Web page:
Last week your baby-to-be still looked like little more than a jumble of cells. This week, the embryo is taking on more recognizable features (at least, if your sonographer guides you through what you're seeing!).
Now the embryo takes on the characteristic C shape that he'll stay in as he continues to develop. You might even notice after birth, your baby prefers to tuck into this familiar shape, knees folded into his chest and head curled toward his tummy. In this shape, the umbilical cord takes its place, growing into your embryo's abdomen and then reaching out toward the gestational sac. Just above the abdomen, the heart is bulging and beating, pumping blood for the first time through the tiny form that will become your baby. Along the back of the C shape, a neural tube creates your baby-to-be's immature spinal cord.
To keep track of your baby-to-be's growth and development, the sonographer will measure the embryo's size from the top of the head to the bottom. Called the CRL, or crown-rump length, this measurement will be used throughout your pregnancy to make sure that the baby is developing on schedule and to predict your baby's due date. At this early stage in pregnancy, your health care provider most likely will not request that you have an ultrasound. If you do receive an ultrasound examination during this week, the sonographer might be able to pick up the baby-to-be's heartbeat. Your health care provider, however, won't be able to detect the baby's heartbeat during prenatal visits for a few more weeks.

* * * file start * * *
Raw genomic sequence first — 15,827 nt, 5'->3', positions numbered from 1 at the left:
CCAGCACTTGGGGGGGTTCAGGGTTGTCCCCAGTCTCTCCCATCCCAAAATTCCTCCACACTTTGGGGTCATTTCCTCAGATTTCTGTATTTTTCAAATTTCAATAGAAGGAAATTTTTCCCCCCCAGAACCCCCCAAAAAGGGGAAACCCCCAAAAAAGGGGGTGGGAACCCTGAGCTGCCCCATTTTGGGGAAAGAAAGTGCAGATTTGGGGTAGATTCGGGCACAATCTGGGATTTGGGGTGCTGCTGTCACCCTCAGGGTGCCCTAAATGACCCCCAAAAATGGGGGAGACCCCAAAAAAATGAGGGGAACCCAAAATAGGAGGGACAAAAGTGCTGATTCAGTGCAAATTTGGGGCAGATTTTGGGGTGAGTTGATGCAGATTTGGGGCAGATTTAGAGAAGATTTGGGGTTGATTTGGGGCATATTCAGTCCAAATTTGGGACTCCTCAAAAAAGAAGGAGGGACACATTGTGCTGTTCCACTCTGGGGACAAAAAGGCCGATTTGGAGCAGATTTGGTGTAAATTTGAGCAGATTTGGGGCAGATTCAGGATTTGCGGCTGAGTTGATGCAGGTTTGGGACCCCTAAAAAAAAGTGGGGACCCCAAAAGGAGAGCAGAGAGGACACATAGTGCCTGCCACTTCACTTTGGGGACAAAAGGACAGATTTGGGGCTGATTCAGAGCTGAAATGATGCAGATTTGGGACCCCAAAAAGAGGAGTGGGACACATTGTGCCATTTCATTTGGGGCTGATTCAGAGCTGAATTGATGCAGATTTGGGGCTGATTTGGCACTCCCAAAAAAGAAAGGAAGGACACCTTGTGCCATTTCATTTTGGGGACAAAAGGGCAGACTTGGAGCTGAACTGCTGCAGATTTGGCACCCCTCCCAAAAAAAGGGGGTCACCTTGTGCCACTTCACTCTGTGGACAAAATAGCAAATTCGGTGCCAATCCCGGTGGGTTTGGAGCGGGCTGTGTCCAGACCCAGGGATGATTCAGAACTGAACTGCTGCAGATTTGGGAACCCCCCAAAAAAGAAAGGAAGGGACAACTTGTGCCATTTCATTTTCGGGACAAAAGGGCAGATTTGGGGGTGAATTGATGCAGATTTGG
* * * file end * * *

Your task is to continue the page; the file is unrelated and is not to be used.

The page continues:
Terms to Know
Umbilical cord: A cord that connects the developing baby to the mother in utero. The umbilical cord attaches to the baby at the abdomen and to the mother at the placenta. The cord forms during the fifth week of gestation (seventh week of pregnancy).
Important Information About Your Pregnancy
- Learn more about your baby in the first trimester.
- Discover more about your sixth week of pregnancy.
- Sign up for your personal pregnancy calendar!
- Read about your previous week of pregnancy.
- Learn what to expect during your next week of pregnancy.
Copyright © 2010 Meredith Corporation.
Images courtesy of the American Institute of Ultrasound in Medicine (AIUM.org)